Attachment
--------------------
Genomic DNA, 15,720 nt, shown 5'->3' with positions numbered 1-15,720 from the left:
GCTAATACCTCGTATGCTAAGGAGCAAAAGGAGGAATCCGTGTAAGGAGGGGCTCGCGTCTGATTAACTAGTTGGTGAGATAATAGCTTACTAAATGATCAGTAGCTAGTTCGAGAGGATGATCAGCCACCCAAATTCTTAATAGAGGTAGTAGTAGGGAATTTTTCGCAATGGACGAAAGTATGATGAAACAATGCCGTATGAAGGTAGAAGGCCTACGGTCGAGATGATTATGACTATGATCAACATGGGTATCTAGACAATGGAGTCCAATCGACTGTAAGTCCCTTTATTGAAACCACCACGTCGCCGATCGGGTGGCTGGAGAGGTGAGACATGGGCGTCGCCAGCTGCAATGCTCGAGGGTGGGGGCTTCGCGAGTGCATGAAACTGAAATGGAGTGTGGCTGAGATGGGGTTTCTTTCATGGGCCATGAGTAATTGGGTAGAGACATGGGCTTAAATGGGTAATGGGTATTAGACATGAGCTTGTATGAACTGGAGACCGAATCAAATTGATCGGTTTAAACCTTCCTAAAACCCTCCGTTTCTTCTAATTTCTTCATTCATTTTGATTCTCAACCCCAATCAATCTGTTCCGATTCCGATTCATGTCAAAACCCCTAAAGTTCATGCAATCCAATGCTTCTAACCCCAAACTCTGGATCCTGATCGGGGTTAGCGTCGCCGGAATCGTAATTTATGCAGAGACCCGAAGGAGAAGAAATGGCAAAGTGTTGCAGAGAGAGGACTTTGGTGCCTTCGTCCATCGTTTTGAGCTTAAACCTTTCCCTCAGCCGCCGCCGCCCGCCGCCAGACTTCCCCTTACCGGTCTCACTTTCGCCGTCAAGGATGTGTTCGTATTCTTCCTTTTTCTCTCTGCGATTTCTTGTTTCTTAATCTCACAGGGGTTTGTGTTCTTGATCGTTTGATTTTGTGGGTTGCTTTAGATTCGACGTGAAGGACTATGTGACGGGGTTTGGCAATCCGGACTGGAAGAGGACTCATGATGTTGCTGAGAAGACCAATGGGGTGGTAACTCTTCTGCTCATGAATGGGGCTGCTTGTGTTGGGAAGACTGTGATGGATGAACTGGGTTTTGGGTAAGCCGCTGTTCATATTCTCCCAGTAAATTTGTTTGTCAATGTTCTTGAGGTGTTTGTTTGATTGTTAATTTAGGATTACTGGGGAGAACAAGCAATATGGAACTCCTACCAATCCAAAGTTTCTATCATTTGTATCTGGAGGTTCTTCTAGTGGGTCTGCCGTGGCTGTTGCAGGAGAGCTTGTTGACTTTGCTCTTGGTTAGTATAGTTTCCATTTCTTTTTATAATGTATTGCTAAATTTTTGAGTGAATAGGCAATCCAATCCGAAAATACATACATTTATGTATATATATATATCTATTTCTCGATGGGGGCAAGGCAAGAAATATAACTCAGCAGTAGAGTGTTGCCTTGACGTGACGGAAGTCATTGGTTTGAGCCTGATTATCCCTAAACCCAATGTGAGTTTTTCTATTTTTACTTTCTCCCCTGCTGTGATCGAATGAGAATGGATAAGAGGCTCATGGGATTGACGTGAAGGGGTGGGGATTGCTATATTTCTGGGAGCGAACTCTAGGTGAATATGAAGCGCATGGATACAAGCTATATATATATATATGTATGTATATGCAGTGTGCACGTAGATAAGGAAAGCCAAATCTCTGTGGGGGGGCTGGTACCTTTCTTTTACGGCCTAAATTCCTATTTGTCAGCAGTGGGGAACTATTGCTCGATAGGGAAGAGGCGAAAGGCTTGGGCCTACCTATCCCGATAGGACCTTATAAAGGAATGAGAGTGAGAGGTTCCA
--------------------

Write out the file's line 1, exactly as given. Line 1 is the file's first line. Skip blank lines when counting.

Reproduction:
Genomic DNA, 15,720 nt, shown 5'->3' with positions numbered 1-15,720 from the left: